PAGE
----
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Frederic V. Malek Papers, White House Central Files, 1969-1974
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The materials of Frederic Malek encompass the years 1969 to 1973, and relate to Malek’s roles as deputy undersecretary of the Department of Health, Education and Welfare (HEW) (1969 to late 1970) and head of the White House Personnel Operation (WHPO) (late 1970 to 1973).
Fred Malek was born in Berwyn, Illinois, a suburb of Chicago, on December 22, 1936. Malek, the son of a beer salesman and the grandson of Czechoslovakian and Yugoslavian immigrants, graduated from the United States Military Academy in 1959 and served in Vietnam as an Army Ranger and Green Beret with the Special Forces. When he returned from military duty, he graduated from Harvard Business School in 1964 with a Master of Business Administration. After working briefly as a management consultant for McKinsey & Co., Malek and two partners bought Utica Tool Company, a failing tool manufacturer, in 1967. They renamed it Triangle Corporation and continued to purchase other tool companies to expand production. In 1969, Malek left Triangle Corporation to become HEW Secretary Robert H. Finch’s deputy undersecretary. Malek’s portfolio was to make HEW more responsive, and he quickly impressed Finch and others by curtailing red tape and discharging personnel, earning himself the nickname “the hatchet” because of his tenacity. President Nixon’s Chief of Staff H.R. “Bob” Haldeman subsequently made Malek White House personnel chief, and Malek thus became responsible for recruiting candidates for high-ranking appointed positions on the White House staff. One of Malek’s projects while under the Nixon administration was recruiting women to serve in civil service offices. Malek turned to staff assistant Barbara Hackman Franklin to carry out that goal, and the pressure they applied to executive agencies to hire women led to an increase in the number of women in the top levels of the federal government. Malek’s self-proclaimed greatest mistake occurred later in that year, when he acquiesced to Nixon’s demand to provide a list of all Jewish employees of the Bureau of Labor Statistics. Under pressure from Nixon and Haldeman, he supplied Nixon with a list of thirteen people he thought had Jewish surnames. Two of them were subsequently demoted. In 1972, Malek initiated the “responsiveness program,” a way to gain political support for Nixon’s re-election by using federal resources and grants to influence key states and voting blocs, especially minority groups. The Senate Watergate Committee later investigated and censured this program. Malek also served as deputy chief of the Committee to Re-elect the President in 1972. Malek joined Marriot Hotels in 1975 as a senior vice president; he served as president from 1981 to 1988. He participated in the buyout of Northwest Airlines and was its president and chairman from 1989 to 1991. After contributing to the acquisition of CB Richard Ellis in 1989, Malek became co-chairman of the global real estate company until 1996. He also had important roles in the buyouts of the Ritz-Carlton Hotel Company, and of the Texas Rangers baseball team, which he co-owned with other Republican financiers and George W. Bush. Malek founded two private equity firms, Thayer Capital Partners and Thayer Lodging Group, in 1991. Since the Nixon administration, Malek has continued to advise presidents. He served under President Reagan on the President’s Council on Cost Control, the President’s Commission on Private Sector Initiatives, and the President’s Council on Physical Fitness and Sports. Under President George H. W. Bush, Malek was director of the 1990 Economic Summit of Industrialized Nations, for which he became a lifetime ambassador. From April 2007 to June 2008, Malek also served as the finance chairman for John McCain’s presidential campaign. In 1978, Malek published Washington’s Hidden Tragedy: The Failure to Make Government Work, a critique of government bureaucracy.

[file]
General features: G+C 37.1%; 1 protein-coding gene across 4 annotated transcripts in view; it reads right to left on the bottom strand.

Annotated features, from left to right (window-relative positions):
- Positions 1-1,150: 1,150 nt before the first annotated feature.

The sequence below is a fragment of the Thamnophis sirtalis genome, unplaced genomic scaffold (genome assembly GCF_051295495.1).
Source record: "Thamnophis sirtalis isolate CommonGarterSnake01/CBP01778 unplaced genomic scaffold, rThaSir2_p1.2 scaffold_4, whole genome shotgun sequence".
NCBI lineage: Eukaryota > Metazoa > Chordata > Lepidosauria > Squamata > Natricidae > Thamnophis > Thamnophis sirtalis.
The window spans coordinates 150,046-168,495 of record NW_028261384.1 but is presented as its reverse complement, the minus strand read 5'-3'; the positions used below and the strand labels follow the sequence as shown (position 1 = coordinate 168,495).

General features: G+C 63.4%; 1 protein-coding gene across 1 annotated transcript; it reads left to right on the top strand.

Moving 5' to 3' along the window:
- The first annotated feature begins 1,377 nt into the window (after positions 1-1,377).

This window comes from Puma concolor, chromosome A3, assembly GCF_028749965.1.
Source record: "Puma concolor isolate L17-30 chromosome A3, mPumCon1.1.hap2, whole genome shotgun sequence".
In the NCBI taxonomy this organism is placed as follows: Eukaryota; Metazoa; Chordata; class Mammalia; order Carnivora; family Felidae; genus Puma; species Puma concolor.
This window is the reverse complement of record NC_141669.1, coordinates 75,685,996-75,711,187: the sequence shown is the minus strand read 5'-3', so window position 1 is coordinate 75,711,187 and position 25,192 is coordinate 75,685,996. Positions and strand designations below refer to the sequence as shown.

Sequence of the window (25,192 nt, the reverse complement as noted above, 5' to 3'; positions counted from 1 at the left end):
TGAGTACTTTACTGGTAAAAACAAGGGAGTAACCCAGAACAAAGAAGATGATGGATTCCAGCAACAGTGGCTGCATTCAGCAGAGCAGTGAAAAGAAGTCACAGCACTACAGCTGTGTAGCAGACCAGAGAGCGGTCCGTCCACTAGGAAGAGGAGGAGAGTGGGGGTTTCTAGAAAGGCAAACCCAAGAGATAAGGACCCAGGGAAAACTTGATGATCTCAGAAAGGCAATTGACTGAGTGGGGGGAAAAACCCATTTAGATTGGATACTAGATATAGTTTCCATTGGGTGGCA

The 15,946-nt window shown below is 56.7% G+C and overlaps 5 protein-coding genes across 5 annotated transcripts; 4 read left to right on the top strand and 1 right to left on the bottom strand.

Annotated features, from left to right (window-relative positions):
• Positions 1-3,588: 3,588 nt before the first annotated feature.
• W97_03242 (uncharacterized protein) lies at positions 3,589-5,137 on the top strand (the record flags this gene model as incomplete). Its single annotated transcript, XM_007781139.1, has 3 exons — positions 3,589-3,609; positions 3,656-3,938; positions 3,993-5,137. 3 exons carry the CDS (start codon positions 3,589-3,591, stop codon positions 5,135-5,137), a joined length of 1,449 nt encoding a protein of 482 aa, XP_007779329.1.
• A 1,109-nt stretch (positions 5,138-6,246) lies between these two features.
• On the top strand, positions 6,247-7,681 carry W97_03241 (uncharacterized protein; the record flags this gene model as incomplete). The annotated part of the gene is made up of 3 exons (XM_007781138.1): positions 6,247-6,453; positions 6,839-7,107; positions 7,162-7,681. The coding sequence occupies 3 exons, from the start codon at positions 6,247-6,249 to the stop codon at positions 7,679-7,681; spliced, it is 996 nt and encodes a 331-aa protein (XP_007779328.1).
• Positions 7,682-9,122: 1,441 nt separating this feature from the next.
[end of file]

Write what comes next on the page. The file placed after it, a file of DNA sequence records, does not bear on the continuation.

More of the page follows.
13 linear feet, 7 linear inches; 31 boxes
Most government records are in the public domain; however, this series includes commercial materials, such as newspaper clippings, that may be subject to copyright restrictions. Researchers should contact the copyright holder for information.
Collection is open for research. Some materials may be unavailable based upon categories of materials exempt from public release established in the Presidential Recordings and Materials Preservation Act of 1974.